10. Am so pleased I came across this topic on Community Aged Home care & the Commonwealth Packages to assist the aged in managing their own Home care through the assistance of HSW;s. (often regarded as Carers). We read so much about people being overcharged by providers, the lack of empathy and many other complaints. One of the major complaints it would seem is the lack of availability of the packages to suit the aged’s own particular needs & no one would know this more than we, ourselves, the aged. It seems ridiculous that because, eg., a provider does not have, say, a level 4 package they can offer a client but can tell us ‘ we can offer you a level 2 until a higher level package is available’, unquote, that tells the Government one thing, they need to be allocating more level 4 (high care) packages since our aged population is forever increasing & our individual ages keep on increasing. The genuine aged folk would be far better served by allocating less level 2’s which are of little use to most and increasing the allocations of level 4 packages where there is a dire need. When we helped the building of Australia by bringing our own children in the world there was no such thing as child care fees, little family care subs., and all the other subs, say, for having children,, we paid our own way and worked at 2 and 3 jobs to raise and educate our children. It is at this end of our life we need genuine assistance so let’s vote for level 4 home help packages for all over the age of 70 years thus giving back our independence and accepting only that which we truly need like someone to wash our hair or back for those who cannot raise their arms above their head due to the result of a stroke or even just old age, who cannot wear laced shoes due to the fact they can’t tie a shoe lace anymore and the million other things for which we would all be so grateful with the level 4 package home help, after all, to keep more people out of aged care residential has to and, of course, is far less costly with the aid of a level 4 home care community package than cramming us all into Residential aged care facilities. In fact, you will find the aged generation is far more thrifty and will rarely accept any more than they really need.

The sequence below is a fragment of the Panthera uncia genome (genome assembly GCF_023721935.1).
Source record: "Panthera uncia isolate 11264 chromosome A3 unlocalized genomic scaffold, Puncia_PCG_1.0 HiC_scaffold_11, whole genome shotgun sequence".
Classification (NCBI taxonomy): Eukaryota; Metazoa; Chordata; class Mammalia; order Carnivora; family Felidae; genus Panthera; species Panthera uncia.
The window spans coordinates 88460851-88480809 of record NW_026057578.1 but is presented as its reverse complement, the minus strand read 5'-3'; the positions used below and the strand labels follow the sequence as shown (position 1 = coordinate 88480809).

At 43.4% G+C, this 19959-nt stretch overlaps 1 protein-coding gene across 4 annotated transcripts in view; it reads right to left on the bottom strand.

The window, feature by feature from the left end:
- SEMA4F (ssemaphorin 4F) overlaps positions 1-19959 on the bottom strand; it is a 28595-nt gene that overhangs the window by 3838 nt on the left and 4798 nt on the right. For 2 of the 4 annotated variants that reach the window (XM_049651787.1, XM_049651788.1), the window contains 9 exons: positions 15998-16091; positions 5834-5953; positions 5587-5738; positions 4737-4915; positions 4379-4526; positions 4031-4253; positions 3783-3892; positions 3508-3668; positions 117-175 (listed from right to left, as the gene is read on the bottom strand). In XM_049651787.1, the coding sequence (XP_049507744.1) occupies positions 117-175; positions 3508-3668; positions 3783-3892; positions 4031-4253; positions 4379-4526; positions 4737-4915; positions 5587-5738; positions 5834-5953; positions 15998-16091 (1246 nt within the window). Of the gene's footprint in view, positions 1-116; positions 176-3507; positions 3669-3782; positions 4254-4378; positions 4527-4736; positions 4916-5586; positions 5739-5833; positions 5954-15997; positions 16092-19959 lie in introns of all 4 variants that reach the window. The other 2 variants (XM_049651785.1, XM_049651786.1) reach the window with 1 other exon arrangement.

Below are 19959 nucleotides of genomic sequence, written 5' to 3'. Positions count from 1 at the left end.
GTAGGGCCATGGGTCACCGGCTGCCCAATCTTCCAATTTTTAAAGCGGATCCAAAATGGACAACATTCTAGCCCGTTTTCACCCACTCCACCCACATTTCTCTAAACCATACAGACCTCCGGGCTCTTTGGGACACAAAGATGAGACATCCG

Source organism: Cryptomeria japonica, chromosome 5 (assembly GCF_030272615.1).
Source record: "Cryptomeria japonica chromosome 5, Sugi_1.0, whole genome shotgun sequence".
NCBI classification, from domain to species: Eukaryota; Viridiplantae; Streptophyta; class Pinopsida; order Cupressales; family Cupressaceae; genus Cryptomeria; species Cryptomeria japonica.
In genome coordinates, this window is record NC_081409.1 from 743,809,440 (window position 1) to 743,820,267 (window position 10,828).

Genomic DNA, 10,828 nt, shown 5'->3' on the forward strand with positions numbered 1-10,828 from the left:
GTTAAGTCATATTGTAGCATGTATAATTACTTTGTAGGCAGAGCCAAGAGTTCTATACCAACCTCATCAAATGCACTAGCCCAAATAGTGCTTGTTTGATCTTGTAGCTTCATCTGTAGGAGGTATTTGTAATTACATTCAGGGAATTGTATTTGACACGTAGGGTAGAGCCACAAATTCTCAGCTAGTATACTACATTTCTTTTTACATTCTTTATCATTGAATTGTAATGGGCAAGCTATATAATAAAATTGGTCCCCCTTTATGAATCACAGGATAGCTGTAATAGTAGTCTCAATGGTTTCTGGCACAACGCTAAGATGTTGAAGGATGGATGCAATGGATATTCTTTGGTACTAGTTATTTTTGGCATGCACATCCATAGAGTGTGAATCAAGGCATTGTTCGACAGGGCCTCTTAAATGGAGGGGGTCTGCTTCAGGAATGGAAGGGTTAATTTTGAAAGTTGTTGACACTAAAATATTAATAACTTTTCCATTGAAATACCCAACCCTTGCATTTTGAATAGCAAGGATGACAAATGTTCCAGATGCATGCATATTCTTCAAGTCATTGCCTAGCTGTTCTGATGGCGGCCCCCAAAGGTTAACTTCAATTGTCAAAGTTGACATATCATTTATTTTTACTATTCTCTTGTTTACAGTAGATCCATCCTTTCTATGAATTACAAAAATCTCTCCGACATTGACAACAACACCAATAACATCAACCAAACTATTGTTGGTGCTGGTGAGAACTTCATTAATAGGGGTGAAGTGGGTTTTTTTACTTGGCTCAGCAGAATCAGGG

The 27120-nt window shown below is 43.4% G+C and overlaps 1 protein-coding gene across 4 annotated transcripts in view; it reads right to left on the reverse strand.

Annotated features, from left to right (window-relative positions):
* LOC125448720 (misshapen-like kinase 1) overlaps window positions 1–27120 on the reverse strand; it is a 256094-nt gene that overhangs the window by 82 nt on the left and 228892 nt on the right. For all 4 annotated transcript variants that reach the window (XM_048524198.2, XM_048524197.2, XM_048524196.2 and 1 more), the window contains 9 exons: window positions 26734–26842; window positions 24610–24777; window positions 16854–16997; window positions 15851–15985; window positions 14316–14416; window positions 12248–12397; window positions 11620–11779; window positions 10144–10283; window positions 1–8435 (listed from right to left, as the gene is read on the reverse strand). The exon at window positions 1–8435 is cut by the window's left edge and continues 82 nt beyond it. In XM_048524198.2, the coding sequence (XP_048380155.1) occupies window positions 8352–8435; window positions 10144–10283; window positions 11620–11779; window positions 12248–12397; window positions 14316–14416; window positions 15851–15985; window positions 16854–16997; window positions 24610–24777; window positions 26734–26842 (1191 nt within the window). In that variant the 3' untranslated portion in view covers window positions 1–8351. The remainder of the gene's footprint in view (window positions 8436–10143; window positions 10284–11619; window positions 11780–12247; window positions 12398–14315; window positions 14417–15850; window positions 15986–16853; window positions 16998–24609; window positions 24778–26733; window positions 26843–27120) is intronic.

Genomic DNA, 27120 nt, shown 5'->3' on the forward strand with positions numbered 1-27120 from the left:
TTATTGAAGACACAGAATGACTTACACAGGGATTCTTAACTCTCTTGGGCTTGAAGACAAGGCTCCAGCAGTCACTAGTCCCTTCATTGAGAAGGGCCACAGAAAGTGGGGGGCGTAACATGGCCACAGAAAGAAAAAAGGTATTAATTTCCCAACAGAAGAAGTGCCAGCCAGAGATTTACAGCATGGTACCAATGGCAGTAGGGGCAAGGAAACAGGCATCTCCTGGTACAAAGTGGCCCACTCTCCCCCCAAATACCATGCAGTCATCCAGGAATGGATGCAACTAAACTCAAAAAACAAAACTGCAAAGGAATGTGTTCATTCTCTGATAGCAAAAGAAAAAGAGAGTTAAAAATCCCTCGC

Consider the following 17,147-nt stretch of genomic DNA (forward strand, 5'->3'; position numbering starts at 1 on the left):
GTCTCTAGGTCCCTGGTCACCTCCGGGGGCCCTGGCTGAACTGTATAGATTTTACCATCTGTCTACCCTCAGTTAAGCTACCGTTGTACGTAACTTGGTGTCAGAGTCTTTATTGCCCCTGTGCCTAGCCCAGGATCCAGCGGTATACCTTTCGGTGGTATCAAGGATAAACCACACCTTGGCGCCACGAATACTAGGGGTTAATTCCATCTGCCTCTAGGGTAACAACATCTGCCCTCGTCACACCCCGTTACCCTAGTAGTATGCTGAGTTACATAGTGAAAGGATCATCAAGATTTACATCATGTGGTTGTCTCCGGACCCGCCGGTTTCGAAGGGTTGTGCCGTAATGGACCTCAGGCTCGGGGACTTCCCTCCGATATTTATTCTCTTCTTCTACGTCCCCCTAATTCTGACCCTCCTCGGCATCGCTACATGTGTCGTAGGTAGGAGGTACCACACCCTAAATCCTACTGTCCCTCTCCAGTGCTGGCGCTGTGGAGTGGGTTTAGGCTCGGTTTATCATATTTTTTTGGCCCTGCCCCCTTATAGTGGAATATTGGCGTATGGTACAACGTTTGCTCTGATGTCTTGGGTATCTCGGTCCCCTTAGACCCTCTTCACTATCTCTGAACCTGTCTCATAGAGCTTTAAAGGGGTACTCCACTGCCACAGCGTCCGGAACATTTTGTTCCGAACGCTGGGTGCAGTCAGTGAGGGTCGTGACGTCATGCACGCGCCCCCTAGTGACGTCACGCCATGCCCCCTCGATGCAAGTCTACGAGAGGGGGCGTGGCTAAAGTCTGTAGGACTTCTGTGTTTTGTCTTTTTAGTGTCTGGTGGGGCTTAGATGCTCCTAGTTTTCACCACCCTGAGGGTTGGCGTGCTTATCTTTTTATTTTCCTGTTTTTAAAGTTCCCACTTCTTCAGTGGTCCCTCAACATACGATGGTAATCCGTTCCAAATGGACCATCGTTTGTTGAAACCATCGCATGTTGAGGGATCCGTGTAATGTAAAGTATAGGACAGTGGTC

Next time anyone complains about the providers (there are many less greedy than greedy), think of those who truly give far more in empathy for the little amount of salary they receive. They are the carers you hardly hear of who have sat all day at the side of an elderly soul as they fight to hold on to their last breath, afterwhich they then go home to weep for the loss of a dear elderly person to whom they always cared for so very much. These are truly the salt of the earth, yes, the Carers. Our thanks to them & bless them!.
    Finally, 2017 will not come soon enough for us who are quite capable of handling our own finances and affairs (& for those who can’t, they will have someone who cares sufficiently to do it for them),so roll on February 2017 and hopefully sooner when we can control our own destiny financially, with our own level 4 package & with the way we choose to manage our own aged care plan be it CDC or whatever the next government ‘brainer’ will be by then.

  11. The agencies will continue to fleece the home care packages.